The decline of manufacturing employment in Detroit and its inner suburbs is certainly a contributing factor to the economic decline of the city of Detroit, but these changes by themselves do not account for the major contours of Detroit's economic decline. In a careful review article on manufacturing employment in Michigan (link), Richard Block and Dale Belman show that the decline of vehicle manufacturing employment for the state of Michigan as a whole was measurable but slow between 1980 and 2001 (152). The loss of jobs has been much more significant since the beginnings of the 2007 recession; but Detroit's decline was well underway by 2007.

What about race and white flight? Certainly Detroit is a much more racially segregated city than it was in 1960, and this increase reflects the relocation of a substantial part of the white population to the affluent suburbs. So white flight is a fact. This racial demographic shift is often attributed to the aftermath of the 1967 uprising. But Tom Sugrue documents very convincingly that this process was already well underway by 1967. White flight predates the occurrence of the uprising by at least a decade (The Origins of the Urban Crisis: Race and Inequality in Postwar Detroit). This transformation of racial demography seems to reflect the vicious circle of urban change that characterizes several of the processes mentioned here. People care about the urban environment in which they live, and if they are unsatisfied and financially able, they will relocate to neighborhoods that provide better quality of life for them. But often their relocation leads to a slight worsening of the environment for others in the neighborhood, leading to a growing flow outward of the more affluent residents. Unfortunately in Detroit's history (like that of many other Midwestern cities) some of those preferences have to do with the racial composition of a neighborhood, resulting in out-migration that is disproportionately white and affluent. But this process has important consequences. Sustained shifting of patterns of residence that result in increasingly impoverished neighborhoods in the central city lead to decline quality of life and declining tax revenues for the city, and another round of relocation.

Another vicious circle in Detroit concerns schooling. The funding of the Detroit Public School system depends on the enrolled student count. Each year for at least the past ten years this count has been lower than the prior year. This means a continuing fiscal crisis for the schools, and a continuing downward spiral of funding and school population. Parents perceive lower quality as a result of reduced funding; they find alternative schools for their children; and the count declines further. But crucially, the quality of schools is a key determinant of the quality of life of a city and its attractiveness as a destination for young families. So declining school quality reinforces population loss.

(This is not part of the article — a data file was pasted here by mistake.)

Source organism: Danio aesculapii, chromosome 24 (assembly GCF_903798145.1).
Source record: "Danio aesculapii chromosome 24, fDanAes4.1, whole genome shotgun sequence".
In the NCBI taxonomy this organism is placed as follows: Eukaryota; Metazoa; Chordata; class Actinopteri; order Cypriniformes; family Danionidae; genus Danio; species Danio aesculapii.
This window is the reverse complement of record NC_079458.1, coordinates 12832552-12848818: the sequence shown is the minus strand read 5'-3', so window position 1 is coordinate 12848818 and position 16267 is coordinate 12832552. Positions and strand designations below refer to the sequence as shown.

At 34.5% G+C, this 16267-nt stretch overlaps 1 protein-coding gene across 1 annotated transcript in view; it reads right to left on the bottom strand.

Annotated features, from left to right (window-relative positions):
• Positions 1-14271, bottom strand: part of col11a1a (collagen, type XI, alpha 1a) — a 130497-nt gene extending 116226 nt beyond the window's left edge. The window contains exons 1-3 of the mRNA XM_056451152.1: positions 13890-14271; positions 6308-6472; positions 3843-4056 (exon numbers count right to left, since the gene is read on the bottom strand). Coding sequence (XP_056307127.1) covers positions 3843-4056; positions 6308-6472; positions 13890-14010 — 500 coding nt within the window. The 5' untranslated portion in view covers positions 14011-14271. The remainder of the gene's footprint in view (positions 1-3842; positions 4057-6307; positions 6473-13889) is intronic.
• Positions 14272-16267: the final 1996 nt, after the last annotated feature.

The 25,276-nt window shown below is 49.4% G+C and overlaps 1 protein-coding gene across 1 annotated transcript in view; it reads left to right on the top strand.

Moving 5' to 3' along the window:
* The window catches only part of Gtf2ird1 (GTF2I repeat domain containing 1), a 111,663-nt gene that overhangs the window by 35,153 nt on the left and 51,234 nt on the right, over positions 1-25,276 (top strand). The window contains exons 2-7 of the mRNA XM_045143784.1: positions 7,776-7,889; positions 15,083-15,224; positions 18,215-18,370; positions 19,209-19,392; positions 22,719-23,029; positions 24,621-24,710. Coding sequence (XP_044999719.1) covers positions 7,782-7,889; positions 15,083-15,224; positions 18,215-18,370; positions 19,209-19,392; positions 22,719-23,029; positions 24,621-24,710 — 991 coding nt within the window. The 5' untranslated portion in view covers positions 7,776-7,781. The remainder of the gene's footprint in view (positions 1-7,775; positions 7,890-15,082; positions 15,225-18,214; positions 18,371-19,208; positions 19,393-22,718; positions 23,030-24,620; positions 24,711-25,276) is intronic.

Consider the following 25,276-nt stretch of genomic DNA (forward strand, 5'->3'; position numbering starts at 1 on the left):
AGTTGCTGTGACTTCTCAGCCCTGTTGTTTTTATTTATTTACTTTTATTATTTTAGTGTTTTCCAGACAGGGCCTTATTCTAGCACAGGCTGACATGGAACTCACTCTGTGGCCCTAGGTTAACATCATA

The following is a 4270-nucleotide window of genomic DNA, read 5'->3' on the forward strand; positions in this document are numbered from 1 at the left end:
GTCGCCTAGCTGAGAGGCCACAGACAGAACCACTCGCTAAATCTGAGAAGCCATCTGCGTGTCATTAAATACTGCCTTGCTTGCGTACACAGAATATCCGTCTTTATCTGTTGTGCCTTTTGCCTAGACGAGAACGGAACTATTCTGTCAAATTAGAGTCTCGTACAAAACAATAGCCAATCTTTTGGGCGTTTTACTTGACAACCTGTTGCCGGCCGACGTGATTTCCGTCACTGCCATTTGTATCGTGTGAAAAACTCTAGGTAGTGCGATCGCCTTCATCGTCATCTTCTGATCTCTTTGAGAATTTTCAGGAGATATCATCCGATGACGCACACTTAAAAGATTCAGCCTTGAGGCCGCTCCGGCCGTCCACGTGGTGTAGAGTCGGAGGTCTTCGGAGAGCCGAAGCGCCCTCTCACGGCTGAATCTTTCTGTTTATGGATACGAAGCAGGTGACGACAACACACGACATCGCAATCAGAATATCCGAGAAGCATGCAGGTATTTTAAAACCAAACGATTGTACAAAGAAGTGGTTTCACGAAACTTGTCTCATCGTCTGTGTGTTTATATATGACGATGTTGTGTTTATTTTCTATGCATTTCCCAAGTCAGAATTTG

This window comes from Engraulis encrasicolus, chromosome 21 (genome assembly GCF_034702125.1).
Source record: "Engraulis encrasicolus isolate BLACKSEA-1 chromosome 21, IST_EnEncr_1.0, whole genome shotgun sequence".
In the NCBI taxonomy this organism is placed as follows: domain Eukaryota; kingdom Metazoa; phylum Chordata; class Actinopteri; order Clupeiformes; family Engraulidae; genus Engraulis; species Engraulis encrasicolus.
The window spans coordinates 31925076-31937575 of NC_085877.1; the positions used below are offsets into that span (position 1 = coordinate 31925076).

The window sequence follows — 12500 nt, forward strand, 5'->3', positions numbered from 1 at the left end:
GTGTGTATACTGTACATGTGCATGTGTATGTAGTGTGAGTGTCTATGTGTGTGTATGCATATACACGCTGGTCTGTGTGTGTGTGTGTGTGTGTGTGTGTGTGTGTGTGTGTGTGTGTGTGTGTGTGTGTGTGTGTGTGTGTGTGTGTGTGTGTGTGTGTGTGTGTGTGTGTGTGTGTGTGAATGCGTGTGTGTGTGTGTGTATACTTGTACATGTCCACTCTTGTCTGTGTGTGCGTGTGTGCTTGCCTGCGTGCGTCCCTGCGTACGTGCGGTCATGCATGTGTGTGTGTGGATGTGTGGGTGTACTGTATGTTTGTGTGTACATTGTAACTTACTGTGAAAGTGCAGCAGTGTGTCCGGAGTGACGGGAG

Another important factor is the quality of housing and neighborhoods in the city. The city has a legacy of blight and decay that is very costly to deal with. The precipitous decline of population has left large parts of the city very sparsely populated, with a high number of abandoned buildings and vacant lots. This low density residential pattern makes it costly to deliver basic urban services like police, fire, sanitation, and infrastructure maintenance. So in addition to a declining tax base, the city has to deal with the challenge that its urban geography implies that services will cost more per capita than they do in more densely populated cities.

So what about the creation of new jobs as a way of combatting these downward spirals? Employers need a well educated workforce. Detroit's ability to educate its children and young adults is impaired; rates of basic literacy are low; and therefore it is difficult to persuade employers to establish new activities in the city. So it is predicable that job growth in the city will be slow.

Finally, what about waste, mismanagement, and fraud in city government? Is this a primary cause of Detroit's decline? Certainly there are examples of each of these problems in Detroit's history. The current trial of former mayor Kwame Kilpatrick lifts the veil from some of these practices. But the current mayor's administration has a good reputation, and it hasn't been possible for the city to make progress on its fiscal crisis during his administration either. Bringing the volume of waste, mismanagement, and fraud down to "normal" levels won't solve the city's fiscal crisis.

If I had to single out a single fact out of this complicated story as the most important factor that led to these toxic changes, I would identify the mechanisms of racial residential segregation that Detroit has embodied for almost a century. For decades Eight Mile represented a key racial division in the city, and a plethora of mechanisms of exclusion conspired to maintain this division. If the city could have settled into a racially and economically mixed pattern of residence in the 1940s, much of this story would have been different. Population exit would not have reached crisis proportions; businesses would have been less likely to relocate out of the city; and a schooling system that was very successful in the 1950s could have maintained its effectiveness. This implies that Detroit is victim to the continuing tragedy of America's inability to heal its racial divisions and antagonisms. Doug Massey and Nancy Denton got it right in their important book, American Apartheid: Segregation and the Making of the Underclass: